Uh, Lorre Wyatt is a very good songwriter. He – I met him when the Clearwater first sailed into Long Island Sound. The Clearwater, the sloop Clearwater was built up in Maine and when we sailed into Long Island Sound we stopped at Port Jefferson. And there was a skinny young fella who made up wonderful new verses. And one of his songs he put to a kind of a blues stomp, a very fast blues stomp. ‘Sailing up!’ and the whole crowd repeats that – ‘Sailing up!’ And then you say ‘Sailing down!’ and they all repeat that. Then you reverse it and you say ‘Up!’ and the crowd says ‘Down!’ and you say ‘Down!’ and the crowd says ‘Up!’ (laughs). And, uh, this has been a Clearwater favorite ever since. Let’s see, since 1969. That means, uh, 53 years (laughs). And he’s still making up songs. He made up Somos El Barco. It’s a one, uh, one short song introducing people to the Spanish language. (Seeger sings)


Somos el barco, somos el mar,

Yo navego en ti, tu navegas en mi

We are the boat – that’s what ‘somos el barco’ means

We are the sea – ‘somos el mar’

I sail in you, you sail in me.


And then the verses, uh, are quite creative and beautiful. And, uh, he made this about 30 years ago and the Clearwater folks have sung it ever since.


On that note, who do you think is the great – the truly greatest songwriter out there?


Hard to say. I really would find it hard to say. Joanie Mitchell is one of the great ones. Buffy St. Marie is another one of the great ones. And Tom Paxton is another one of my favorites. But it’s hard to say. Oh! I know – Stan Rogers, the Canadian. I’ve been trying to memorize his great ballad about the sinking of the Mary Ellen Carter. It’s a, it’s a narrative ballad made up by a rank and file seaman – (laughs) at least in the song – about a ship that sank and he and his friends decide they will raise it. The second verse says:


The owners wrote her off; not a nickel would they spend.

She gave twenty years of service, then met her sorry end.

Insurance paid the cost to us, so let her rest below.

Then they laughed at us and said we’d have to go.

But we talked of her all winter, some days around the clock,

She’s worth a quarter million, afloat and at the dock.

With every jar that hit the bar, we swore we would remain

And make the Mary Ellen Carter rise again.


And the whole crowd sings ‘Rise again, rise again!’ It’s a truly great ballad. And was written by a truly great man. Stan Rogers was riding in an airplane that had a fire and the pilot landing this plane at the nearest airport where he could set her down. And Stan Rogers got out but he heard somebody hollering inside so he ran back inside the plane and dragged a person out. Then he heard another person holler and he went inside a second time and dragged a person out. And he went in a third time to drag another person out but this time he did not return.


Who do you think is going to do a good job of carrying on the folk tradition?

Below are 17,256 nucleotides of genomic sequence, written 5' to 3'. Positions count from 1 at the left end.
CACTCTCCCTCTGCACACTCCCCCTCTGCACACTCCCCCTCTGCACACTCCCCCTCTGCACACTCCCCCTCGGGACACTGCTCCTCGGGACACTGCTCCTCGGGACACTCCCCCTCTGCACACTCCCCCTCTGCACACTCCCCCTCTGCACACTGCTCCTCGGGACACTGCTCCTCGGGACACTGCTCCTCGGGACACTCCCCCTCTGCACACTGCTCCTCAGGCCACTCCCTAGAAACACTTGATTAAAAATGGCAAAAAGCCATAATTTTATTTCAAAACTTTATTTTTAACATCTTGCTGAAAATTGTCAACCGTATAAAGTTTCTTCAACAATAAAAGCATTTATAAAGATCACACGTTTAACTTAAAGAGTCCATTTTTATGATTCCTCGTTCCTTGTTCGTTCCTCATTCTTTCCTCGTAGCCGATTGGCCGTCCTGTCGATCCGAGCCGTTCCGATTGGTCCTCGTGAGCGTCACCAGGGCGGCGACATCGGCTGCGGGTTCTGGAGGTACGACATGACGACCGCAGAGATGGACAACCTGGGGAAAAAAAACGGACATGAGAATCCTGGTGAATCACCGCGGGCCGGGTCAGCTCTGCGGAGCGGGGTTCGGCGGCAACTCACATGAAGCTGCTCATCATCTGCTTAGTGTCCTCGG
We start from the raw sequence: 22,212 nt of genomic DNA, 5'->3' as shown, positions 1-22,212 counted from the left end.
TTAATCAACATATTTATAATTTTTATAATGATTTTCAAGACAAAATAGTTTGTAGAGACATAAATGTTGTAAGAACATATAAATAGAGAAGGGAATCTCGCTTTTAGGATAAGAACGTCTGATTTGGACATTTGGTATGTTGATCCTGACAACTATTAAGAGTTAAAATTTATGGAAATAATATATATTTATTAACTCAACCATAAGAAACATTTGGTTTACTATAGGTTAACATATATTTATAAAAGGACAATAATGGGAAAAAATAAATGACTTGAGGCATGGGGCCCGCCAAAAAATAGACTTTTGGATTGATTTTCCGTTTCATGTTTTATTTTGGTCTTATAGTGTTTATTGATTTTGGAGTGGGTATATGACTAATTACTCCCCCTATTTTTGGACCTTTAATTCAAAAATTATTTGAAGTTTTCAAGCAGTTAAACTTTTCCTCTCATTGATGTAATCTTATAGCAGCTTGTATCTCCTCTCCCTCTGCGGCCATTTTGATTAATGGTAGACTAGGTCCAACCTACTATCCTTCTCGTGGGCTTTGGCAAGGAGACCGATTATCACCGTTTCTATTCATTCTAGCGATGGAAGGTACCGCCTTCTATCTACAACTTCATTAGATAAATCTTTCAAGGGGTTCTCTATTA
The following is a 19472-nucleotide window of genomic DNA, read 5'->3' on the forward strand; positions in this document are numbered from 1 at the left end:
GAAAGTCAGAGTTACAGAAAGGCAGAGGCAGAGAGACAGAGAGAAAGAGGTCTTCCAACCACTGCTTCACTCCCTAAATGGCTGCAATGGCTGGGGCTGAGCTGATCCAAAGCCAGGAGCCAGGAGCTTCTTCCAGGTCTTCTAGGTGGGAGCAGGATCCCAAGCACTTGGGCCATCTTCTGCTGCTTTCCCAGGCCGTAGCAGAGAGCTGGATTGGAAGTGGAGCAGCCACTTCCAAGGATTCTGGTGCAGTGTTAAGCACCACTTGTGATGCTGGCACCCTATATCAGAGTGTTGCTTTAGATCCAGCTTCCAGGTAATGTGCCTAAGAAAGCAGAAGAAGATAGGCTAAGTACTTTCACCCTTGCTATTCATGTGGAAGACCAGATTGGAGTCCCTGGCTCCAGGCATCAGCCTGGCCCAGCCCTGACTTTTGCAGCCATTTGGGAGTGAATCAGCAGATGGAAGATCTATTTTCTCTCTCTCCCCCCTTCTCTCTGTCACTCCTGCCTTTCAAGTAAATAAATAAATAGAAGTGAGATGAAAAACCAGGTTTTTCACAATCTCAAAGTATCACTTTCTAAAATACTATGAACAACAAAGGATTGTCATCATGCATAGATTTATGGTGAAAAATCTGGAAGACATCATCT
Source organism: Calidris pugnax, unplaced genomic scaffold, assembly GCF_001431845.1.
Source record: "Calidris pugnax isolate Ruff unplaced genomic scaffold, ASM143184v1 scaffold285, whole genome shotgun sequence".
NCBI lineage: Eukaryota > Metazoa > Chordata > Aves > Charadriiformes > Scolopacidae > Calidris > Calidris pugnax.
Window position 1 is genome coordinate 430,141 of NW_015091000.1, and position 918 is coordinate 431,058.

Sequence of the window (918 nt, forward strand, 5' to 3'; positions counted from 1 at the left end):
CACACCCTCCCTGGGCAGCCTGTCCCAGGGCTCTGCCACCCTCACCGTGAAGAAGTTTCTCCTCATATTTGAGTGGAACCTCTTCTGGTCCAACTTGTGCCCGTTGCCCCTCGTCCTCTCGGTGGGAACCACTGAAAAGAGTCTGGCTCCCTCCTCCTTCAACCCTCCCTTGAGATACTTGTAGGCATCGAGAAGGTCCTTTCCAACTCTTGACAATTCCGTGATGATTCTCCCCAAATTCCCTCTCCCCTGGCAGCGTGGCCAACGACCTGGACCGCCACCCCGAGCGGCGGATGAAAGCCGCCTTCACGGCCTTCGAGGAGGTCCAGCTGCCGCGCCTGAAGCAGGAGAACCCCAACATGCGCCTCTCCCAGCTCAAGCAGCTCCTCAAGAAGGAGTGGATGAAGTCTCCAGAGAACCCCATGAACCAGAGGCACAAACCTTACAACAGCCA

Oh (laughs), I don’t like to talk in terms of ‘best’. That’s like asking your mother ‘What’s your favorite child?’ That means ‘at any one time (laughs) – at any one time, this or that is my favorite.’


What are your memories of meeting Lead Belly?


I was surprised he was not a tall man. I’d say about – well, he was medium-tall, about 5’10”, 5’9” – yes, 5’9” – but, boy, was he muscular! He had spent his life working on prison farms, uh, chopping trees, digging holes, doing whatever they asked him to do on the chain gang. And when he took off his shirt he had muscles like a prize fighter and walked light on nice feet. Although he was in his 60’s, he had a spring in his step. Then he died of Lou Gehrig disease only 10 or 15 years later, after he was discovered and let out of prison. He met – oh, yes! A folklore collector recorded him and Lead Belly said ‘Do you know the governor?’ and, uh, Mr. Lomax, the folklore collector, said ‘Well, I don’t know him well but I meet him occasionally.’ He said ‘Well, play him this song: Governor Neff, if I had you where you have me, I’d wake up in the morning and set you free.’ (Laughs) And by gosh, the governor did.


What was your first impression when you met Bob Dylan?


Wow, what a fantastic talent! Absolutely fantastic! But then, he did not want to be owned by his fans any more than he wanted to be owned by anybody. He didn’t want to be controlled by anybody. And so, he purposely, uh, did something that he knew at least half of his fans would objectto and he went electric. Now, I didn’t mind him going electric. What I minded was that I couldn’t understand a single word of he was saying because they had the sound turned up so high you could not hear him. (Laughs) I ran over to the sound man – this was 1955 in Newport – and said ‘Fix the sound so we can understand the words!’ And he shouted back ‘No! This is the way they want it!’ – his managers – and, uh, I said ‘Damn it, if I had an axe I’d cut the cable!’ (laughs).


What do you think about Bob Dylan today?


I cannot understand one word. I went to hear him when he came and played for 4,000 people in our local baseball park. Willie Nelson was with him and I could hear every single word that Willie Nelson sang but Bob I could not understand a single – no … one word the whole evening I got.


You’ve had so many honors through the years, like being inducted into the Songwriters Hall of Fame.


Too many.